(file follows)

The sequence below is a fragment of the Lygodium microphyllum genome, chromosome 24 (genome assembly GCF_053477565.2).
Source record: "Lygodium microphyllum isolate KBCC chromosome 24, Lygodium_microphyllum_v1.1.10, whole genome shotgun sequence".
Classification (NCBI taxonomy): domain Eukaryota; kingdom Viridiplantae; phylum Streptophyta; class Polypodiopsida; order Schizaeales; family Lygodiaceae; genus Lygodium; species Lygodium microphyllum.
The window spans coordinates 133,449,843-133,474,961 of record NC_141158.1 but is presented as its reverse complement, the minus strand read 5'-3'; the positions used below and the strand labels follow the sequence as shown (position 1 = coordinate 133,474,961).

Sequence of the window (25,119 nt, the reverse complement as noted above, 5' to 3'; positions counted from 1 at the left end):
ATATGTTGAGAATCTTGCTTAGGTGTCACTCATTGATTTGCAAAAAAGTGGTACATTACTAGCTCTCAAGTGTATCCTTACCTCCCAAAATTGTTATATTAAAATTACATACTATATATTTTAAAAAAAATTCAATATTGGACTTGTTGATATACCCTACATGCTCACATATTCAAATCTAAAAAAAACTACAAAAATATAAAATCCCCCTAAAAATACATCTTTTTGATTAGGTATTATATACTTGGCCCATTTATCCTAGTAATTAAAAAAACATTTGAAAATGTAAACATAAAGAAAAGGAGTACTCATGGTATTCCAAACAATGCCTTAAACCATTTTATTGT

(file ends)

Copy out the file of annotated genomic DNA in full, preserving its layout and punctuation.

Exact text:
The sequence below is a fragment of the Lygodium microphyllum genome, chromosome 24 (genome assembly GCF_053477565.2).
Source record: "Lygodium microphyllum isolate KBCC chromosome 24, Lygodium_microphyllum_v1.1.10, whole genome shotgun sequence".
Classification (NCBI taxonomy): domain Eukaryota; kingdom Viridiplantae; phylum Streptophyta; class Polypodiopsida; order Schizaeales; family Lygodiaceae; genus Lygodium; species Lygodium microphyllum.
The window spans coordinates 133,449,843-133,474,961 of record NC_141158.1 but is presented as its reverse complement, the minus strand read 5'-3'; the positions used below and the strand labels follow the sequence as shown (position 1 = coordinate 133,474,961).

Sequence of the window (25,119 nt, the reverse complement as noted above, 5' to 3'; positions counted from 1 at the left end):
ATATGTTGAGAATCTTGCTTAGGTGTCACTCATTGATTTGCAAAAAAGTGGTACATTACTAGCTCTCAAGTGTATCCTTACCTCCCAAAATTGTTATATTAAAATTACATACTATATATTTTAAAAAAAATTCAATATTGGACTTGTTGATATACCCTACATGCTCACATATTCAAATCTAAAAAAAACTACAAAAATATAAAATCCCCCTAAAAATACATCTTTTTGATTAGGTATTATATACTTGGCCCATTTATCCTAGTAATTAAAAAAACATTTGAAAATGTAAACATAAAGAAAAGGAGTACTCATGGTATTCCAAACAATGCCTTAAACCATTTTATTGT